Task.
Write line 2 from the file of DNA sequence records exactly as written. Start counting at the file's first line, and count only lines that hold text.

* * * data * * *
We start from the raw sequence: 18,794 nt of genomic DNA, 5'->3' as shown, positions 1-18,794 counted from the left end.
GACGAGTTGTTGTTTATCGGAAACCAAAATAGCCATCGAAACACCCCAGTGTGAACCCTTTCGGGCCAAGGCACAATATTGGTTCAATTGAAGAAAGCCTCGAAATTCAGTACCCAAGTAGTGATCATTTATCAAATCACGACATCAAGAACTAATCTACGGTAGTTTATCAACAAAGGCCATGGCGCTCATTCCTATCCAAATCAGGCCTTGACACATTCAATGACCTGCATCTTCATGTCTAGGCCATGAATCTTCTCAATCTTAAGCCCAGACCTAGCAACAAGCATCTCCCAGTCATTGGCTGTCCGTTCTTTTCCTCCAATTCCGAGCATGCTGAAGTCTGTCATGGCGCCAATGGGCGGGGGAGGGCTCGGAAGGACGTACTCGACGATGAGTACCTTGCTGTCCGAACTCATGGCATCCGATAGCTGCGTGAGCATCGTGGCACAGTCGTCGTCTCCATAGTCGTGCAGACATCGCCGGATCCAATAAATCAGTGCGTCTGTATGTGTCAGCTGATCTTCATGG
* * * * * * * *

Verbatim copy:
GACGAGTTGTTGTTTATCGGAAACCAAAATAGCCATCGAAACACCCCAGTGTGAACCCTTTCGGGCCAAGGCACAATATTGGTTCAATTGAAGAAAGCCTCGAAATTCAGTACCCAAGTAGTGATCATTTATCAAATCACGACATCAAGAACTAATCTACGGTAGTTTATCAACAAAGGCCATGGCGCTCATTCCTATCCAAATCAGGCCTTGACACATTCAATGACCTGCATCTTCATGTCTAGGCCATGAATCTTCTCAATCTTAAGCCCAGACCTAGCAACAAGCATCTCCCAGTCATTGGCTGTCCGTTCTTTTCCTCCAATTCCGAGCATGCTGAAGTCTGTCATGGCGCCAATGGGCGGGGGAGGGCTCGGAAGGACGTACTCGACGATGAGTACCTTGCTGTCCGAACTCATGGCATCCGATAGCTGCGTGAGCATCGTGGCACAGTCGTCGTCTCCATAGTCGTGCAGACATCGCCGGATCCAATAAATCAGTGCGTCTGTATGTGTCAGCTGATCTTCATGG